Does Religious Observance and the Workplace Mix?

church.gif[Cross-posted on Workplace Prof Blog]

I argue strongly in a recent paper that it is inappropriate for employers to provide workplace chaplains in the workplace for their employees:

In addition to political speeches, more companies are hiring ministers to serve their workers. Some critics believe that these ministers have another agenda – to convert. Evangelical Christian organizations are offering Christian ministry services for employers to provide to their employees during work hours. Prayer breakfasts, faith-based training and education, and requests for information about employees’ religious affiliations are becoming part of the American workplace.

A number of companies have been formed to provide employer-sponsored religious services to employees, including Marketplace Ministries, Corporate Chaplains of America, Workplace Chaplains, and Chaplains at Work. For instance, Marketplace Ministries, Inc., now has 1700 chaplains and makes on-site visits to 300 companies in 38 states. Marketplace Chaplains U.S.A. employed 1,629 chaplains last year.

While the accommodation of voluntary religious observance in the workplace is certainly not objectionable, this growing corporate sponsorship and encouragement of religious observance creates a significant danger of compulsion. The agencies with which employers contract to provide religious services may also have a deeply held mission that may lead them to borrow employers’ authority over employees in order to gain an audience. Although limits exist on the ability of employers to proselytize in the workplace under Title VII and parallel state anti-discrimination law, the relative lack of cases in this area suggest that employees do not yet feel comfortable fighting back against these workplace practices.

A few days ago, CNN.com had an article on the same topic:

Religion, like sex and politics, once was considered inappropriate watercooler talk. Not anymore. Prayer sessions, religious diversity groups and chaplains like Reece, along with rabbis and imams, have become more common across corporate America in the past decade.

Fifty percent of those questioned in a 2002 Gallup poll said religious expression should be tolerated in the work place while another 28 percent thought it should be encouraged. That’s compared to 21percent who didn’t see a place for religious expression on the job.

I might be in the minority here, but I am as well as far as being part of a minority religion too (Jewish). Perhaps, I see compulsion where others don’t, but I think employers should be very circumspect in encouraging religious observance in the workplace and potentially alienating many workers.

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3 Responses

  1. Jonathan says:

    In your paper, do you make distinctions between public and private corporations, family-owned versus non, etc.?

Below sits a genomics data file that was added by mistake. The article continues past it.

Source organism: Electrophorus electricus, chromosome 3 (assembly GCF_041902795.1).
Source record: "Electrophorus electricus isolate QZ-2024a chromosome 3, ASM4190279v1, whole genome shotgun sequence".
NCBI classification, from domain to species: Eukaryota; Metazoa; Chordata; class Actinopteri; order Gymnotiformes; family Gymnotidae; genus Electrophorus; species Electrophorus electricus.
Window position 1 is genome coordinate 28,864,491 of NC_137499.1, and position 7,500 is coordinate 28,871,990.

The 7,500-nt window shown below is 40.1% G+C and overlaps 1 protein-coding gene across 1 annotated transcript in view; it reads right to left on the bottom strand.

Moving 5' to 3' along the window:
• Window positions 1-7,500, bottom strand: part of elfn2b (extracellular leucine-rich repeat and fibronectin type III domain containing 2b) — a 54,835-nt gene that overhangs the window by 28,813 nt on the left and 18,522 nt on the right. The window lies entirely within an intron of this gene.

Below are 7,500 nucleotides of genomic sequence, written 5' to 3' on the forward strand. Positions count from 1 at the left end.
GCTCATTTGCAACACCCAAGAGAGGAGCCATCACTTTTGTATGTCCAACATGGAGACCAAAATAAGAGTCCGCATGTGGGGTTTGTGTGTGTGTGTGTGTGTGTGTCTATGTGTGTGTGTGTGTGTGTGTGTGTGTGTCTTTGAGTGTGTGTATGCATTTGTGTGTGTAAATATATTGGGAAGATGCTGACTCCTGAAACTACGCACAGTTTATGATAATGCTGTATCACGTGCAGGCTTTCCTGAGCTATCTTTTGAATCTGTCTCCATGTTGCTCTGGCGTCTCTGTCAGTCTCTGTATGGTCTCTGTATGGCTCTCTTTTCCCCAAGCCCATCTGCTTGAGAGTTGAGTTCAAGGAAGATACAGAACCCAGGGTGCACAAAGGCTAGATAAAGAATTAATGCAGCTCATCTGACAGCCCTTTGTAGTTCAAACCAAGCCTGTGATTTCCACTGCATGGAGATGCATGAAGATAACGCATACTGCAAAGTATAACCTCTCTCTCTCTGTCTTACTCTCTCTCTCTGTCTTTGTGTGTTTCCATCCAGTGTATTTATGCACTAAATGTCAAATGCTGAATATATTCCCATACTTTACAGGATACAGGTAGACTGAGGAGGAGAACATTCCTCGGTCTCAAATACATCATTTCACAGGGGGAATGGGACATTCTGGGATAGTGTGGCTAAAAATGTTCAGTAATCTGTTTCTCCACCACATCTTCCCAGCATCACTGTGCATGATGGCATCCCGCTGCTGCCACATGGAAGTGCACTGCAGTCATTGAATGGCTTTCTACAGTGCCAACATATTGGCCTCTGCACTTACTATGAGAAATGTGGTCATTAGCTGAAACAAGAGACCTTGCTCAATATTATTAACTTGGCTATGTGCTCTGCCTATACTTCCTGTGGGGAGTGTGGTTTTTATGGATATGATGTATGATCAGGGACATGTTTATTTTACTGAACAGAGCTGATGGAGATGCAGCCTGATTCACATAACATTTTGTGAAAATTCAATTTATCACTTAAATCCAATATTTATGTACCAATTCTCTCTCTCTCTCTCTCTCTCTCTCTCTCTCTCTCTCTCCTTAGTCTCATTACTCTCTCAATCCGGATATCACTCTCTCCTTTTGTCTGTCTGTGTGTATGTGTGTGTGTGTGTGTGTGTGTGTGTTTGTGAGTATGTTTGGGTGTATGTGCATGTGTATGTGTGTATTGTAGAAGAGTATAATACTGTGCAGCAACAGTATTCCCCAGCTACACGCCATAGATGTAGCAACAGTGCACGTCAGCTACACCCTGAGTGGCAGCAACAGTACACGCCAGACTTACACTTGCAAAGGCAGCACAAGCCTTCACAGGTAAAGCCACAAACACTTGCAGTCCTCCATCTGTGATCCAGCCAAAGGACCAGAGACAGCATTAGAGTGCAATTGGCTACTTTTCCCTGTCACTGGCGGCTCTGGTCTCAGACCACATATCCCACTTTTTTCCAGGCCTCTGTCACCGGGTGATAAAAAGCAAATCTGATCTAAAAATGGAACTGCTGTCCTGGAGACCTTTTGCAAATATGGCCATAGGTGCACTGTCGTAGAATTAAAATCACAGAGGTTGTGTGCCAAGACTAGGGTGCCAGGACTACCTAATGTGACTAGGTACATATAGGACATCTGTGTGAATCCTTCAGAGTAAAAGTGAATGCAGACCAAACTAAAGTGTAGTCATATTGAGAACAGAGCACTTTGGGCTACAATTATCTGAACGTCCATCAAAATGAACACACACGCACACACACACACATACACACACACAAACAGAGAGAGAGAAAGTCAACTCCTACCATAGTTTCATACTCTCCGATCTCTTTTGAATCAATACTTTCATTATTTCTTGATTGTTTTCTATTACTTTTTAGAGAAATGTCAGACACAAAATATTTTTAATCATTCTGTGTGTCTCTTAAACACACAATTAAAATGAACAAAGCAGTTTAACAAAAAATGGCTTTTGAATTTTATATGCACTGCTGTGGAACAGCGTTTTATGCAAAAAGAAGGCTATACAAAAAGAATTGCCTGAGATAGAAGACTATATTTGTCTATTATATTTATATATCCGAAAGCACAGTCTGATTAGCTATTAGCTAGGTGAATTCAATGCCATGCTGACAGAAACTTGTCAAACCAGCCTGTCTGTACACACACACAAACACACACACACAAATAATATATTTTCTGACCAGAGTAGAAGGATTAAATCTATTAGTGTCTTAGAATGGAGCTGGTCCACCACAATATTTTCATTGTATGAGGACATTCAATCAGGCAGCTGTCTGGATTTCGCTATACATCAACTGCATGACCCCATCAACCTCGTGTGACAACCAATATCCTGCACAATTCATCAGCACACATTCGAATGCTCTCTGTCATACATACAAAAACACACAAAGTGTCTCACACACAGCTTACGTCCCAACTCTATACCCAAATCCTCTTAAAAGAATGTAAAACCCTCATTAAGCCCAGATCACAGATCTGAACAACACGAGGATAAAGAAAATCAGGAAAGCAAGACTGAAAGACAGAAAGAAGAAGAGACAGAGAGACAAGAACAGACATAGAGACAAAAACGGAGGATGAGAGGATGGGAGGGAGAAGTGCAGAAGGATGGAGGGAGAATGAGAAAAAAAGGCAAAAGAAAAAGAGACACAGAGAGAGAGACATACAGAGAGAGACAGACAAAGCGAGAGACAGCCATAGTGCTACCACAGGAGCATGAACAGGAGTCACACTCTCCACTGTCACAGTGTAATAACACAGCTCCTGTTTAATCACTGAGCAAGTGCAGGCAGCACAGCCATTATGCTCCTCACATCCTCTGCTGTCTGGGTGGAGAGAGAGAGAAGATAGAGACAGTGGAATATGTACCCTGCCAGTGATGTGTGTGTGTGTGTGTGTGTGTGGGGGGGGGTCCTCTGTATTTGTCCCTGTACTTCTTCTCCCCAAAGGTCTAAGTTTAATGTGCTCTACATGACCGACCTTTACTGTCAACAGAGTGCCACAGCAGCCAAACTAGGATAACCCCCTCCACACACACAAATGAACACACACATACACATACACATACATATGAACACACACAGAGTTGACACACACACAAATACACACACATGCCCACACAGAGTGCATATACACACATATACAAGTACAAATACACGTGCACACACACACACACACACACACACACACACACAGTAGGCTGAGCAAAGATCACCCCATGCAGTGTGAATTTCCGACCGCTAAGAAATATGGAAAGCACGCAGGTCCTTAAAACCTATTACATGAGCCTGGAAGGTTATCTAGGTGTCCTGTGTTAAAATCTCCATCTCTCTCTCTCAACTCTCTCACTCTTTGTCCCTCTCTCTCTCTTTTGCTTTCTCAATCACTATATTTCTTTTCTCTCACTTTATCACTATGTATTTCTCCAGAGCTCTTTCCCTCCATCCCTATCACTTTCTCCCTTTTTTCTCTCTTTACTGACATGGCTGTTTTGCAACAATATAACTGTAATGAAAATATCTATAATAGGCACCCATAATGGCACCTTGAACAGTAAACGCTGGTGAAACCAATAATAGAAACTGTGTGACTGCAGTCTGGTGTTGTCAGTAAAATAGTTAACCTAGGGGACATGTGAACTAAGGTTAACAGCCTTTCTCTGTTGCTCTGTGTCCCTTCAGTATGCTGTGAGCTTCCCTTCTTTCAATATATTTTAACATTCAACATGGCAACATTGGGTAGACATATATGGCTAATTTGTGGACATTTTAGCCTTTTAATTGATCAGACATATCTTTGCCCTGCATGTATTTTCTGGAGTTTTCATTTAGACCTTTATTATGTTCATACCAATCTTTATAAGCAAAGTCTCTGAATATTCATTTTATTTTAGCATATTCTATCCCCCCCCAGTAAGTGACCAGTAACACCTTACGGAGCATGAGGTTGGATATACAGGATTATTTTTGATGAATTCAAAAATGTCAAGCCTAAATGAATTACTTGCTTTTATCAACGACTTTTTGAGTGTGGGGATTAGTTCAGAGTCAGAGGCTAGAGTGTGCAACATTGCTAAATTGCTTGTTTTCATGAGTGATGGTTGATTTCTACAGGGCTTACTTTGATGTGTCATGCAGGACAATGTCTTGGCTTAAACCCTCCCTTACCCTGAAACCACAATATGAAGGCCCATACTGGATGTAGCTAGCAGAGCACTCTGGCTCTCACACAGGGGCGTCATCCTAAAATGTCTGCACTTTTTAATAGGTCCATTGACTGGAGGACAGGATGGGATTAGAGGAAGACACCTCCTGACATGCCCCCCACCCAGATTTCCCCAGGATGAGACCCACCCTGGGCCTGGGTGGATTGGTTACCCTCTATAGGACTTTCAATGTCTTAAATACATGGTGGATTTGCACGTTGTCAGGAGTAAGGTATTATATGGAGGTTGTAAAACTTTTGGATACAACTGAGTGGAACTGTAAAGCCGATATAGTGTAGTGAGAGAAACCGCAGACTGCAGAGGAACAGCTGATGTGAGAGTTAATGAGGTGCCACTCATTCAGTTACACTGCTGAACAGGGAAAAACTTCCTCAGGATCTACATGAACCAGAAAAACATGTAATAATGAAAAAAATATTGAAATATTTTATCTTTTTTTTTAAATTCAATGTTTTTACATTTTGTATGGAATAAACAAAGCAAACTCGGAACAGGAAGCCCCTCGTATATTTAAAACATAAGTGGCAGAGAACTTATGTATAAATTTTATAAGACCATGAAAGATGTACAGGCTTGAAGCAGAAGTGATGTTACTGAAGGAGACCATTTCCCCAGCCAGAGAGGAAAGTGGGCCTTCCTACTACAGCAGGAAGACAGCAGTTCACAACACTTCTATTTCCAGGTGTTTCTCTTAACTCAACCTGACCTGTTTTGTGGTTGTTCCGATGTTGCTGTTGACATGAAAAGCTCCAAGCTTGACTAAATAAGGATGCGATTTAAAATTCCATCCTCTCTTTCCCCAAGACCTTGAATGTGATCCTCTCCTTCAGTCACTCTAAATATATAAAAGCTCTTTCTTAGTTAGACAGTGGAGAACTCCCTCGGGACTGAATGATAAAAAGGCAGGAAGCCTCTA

–Jonathan

  2. Paul says:

    Jonathan, my paper deals with National Labor Relations Act (NLRA)-eligible workplaces, so only private workplaces. Clearly, there would be different issues for public workplaces given the application of the Religion Clauses of the Constitution. I talk about some of those here in this other paper: http://papers.ssrn.com/sol3/papers.cfm?abstract_id=946801.

    As far as family-owned vs. non-family-owned, the NLRA is generally not applied to mom and pop shops (if that is what you mean). On the other hand, if you mean a large, religiously-oriented family-owned companies, like Chick-Fil-A, I suppose an argument could be made that employees should know that religion infuses a company like that and should not be surprised by religious observance.

    But just because a Chick-Fil-A is religiously-oriented does not mean it would not be subject to a Title VII claim for religious harassment if its supervisors proselytized unwilling workers.

    For a view that there should be an exception for religiously-oriented, private employers under Title VII using an expressive association analysis, see Julie Manning Magid & Jamie Darin Prenkert, The Religious and Associational Freedoms of Business Owners, 7 U. PA. J. LAB. & EMP. L. 191, 218 (2005)(arguing recent free exercise, hybrid rights, and associational cases decided by Supreme Court, support religiously-devoted employers’ rights to promote religion and disassociate from individuals who do not share their beliefs without violating antidiscrimination laws).

  3. Rick Johnson says:

    Wow, it’s really disgusting how the filthy, insidious disease of religion keeps trying to worm its way into every nook and cranny of modern life. Where is the outrage? Doesn’t this make anyone angry? Aren’t you afraid?!! Or are you all brain-dead zombies in the giant cult called religion?